The UK’s largest ever pothole-filling programme
The Conservatives are promising to spend £2 billion on the UK’s largest pothole-filling programme, designed to improve the quality of local roads across the country. A four-year plan would see £500 million committed annually. That would give local authorities the ability to maintain their region’s motorways and organise their own repairs. Whether this will be enough to remedy the issue long-term remains to be seen. Particularly as the Asphalt Industry Alliance (AIA) previously said it would cost £9.7 billion to repair all of the potholes in England and Wales.
Consultations on phasing out new petrol/diesel vehicles
If the Conservative Party gains power, it says it’s committed to consulting on the earliest possible date that the UK’s automotive industry can phase out the sale of brand-new petrol and diesel-powered vehicles. The consultation would ensure a realistic date is set to avoid disruption to drivers and businesses.
£28.8bn investment in ‘strategic’ and local roads
This allocation was already mooted at the Conservative Party Conference in Manchester. The party pledges to provide £28.8 billion of investment in strategic and local roads as part of a National Roads Fund. The funding would be spread between 2020-25 and seek to improve connectivity between cities, towns and villages, ensuring no region is “left behind”.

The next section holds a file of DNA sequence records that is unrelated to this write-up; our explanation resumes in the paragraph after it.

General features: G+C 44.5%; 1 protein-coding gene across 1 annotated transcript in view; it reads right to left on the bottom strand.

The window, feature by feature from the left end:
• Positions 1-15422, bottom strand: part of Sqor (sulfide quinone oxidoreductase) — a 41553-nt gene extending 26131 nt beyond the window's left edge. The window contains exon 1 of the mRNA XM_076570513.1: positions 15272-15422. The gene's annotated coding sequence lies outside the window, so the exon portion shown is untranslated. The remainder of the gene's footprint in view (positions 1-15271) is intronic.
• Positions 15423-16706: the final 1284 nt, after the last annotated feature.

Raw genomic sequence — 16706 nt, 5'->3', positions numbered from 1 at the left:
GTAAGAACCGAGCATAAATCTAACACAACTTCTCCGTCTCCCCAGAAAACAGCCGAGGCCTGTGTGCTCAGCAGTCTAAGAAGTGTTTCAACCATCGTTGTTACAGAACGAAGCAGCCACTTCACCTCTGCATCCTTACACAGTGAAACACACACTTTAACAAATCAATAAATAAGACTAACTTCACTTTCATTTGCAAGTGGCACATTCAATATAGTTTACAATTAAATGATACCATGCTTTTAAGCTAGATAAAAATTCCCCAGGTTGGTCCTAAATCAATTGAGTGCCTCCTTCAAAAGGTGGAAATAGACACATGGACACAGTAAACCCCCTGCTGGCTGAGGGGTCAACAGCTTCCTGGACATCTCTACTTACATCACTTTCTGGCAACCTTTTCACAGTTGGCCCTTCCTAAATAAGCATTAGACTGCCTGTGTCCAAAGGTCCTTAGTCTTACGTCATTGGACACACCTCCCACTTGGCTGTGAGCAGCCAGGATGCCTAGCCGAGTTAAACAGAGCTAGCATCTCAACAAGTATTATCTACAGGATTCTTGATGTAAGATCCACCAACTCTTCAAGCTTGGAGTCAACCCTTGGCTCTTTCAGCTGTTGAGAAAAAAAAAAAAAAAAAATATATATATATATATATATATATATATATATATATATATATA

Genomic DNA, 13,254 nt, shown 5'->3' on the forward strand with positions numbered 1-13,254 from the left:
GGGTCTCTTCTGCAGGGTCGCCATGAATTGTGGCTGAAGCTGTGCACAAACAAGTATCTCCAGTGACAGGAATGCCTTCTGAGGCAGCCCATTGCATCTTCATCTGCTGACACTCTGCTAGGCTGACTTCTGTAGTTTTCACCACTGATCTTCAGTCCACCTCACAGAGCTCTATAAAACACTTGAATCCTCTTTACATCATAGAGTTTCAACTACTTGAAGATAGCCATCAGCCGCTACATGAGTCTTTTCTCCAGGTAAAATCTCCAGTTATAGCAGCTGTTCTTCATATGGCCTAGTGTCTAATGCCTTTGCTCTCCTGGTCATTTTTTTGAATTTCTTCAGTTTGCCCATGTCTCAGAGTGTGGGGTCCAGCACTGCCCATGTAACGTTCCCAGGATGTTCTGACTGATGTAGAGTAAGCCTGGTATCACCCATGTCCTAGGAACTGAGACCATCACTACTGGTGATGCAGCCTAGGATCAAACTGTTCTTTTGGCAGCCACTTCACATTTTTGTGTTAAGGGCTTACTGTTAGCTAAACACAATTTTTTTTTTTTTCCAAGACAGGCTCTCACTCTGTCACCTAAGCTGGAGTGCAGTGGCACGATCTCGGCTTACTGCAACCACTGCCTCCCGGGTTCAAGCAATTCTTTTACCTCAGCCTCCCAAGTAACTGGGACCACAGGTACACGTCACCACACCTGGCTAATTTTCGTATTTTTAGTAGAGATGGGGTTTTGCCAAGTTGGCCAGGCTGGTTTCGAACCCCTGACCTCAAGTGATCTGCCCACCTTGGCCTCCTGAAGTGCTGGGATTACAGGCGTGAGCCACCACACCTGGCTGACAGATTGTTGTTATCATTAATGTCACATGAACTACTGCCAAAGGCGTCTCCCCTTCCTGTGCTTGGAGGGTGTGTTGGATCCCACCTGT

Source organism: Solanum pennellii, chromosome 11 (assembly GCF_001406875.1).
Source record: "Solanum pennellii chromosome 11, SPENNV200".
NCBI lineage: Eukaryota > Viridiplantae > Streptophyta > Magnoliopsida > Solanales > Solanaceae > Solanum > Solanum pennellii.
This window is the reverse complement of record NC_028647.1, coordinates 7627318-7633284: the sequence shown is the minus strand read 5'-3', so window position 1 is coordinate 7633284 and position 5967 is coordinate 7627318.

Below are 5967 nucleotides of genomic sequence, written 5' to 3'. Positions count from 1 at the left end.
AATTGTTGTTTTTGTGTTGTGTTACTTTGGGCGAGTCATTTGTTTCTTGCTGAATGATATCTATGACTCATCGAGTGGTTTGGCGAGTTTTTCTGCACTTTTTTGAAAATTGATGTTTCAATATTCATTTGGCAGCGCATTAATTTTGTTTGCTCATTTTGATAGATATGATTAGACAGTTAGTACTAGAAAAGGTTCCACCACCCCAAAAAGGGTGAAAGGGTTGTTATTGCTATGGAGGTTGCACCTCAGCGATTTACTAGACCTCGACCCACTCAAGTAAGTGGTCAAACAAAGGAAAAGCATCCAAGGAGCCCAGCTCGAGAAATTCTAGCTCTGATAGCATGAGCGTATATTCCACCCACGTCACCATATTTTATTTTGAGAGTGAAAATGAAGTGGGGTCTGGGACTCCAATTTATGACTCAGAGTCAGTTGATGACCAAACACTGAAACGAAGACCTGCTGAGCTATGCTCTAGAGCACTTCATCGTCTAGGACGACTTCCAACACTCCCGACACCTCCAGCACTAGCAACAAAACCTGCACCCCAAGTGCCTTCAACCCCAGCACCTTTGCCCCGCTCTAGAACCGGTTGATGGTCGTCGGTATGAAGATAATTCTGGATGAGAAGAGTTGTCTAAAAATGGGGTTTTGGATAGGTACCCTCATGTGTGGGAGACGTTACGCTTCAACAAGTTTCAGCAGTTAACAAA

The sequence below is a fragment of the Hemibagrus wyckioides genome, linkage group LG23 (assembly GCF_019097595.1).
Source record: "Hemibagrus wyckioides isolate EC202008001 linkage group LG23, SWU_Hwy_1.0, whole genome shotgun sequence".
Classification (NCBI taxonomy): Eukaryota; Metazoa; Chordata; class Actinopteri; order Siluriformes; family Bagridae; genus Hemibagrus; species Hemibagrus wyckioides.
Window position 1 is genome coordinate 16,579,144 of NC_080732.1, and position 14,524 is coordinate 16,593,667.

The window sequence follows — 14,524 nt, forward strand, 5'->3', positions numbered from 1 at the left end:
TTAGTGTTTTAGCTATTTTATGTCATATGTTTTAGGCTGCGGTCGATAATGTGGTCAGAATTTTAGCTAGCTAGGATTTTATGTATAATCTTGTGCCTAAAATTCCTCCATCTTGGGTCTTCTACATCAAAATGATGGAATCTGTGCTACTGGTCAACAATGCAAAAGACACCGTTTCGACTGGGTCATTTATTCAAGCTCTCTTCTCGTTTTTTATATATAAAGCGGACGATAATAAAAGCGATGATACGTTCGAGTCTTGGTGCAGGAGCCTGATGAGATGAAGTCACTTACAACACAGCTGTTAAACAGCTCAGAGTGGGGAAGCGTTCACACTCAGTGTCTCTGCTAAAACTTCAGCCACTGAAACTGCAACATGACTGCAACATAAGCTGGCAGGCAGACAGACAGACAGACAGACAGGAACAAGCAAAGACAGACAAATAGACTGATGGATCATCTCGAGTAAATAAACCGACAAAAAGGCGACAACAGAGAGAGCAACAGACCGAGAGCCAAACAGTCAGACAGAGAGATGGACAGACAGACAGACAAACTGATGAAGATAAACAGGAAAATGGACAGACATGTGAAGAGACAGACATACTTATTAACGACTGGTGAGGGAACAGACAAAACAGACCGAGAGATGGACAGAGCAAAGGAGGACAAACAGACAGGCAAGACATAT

Review of hospital car parking
Boris Johnson is committed to removing NHS hospital car parking charges for millions of people nationwide. The proposals in the Conservative manifesto states that parking would be free for disabled patients, frequent outpatient users and parents of ill children admitted to hospital overnight (as well as staff on night shifts).
One thing is for sure, whichever party assumes power on Friday 13th December, our nation’s roads will be a major focus of Government policy in the months ahead to drive the economy and tackle climate change.
How will each of these policies affect you?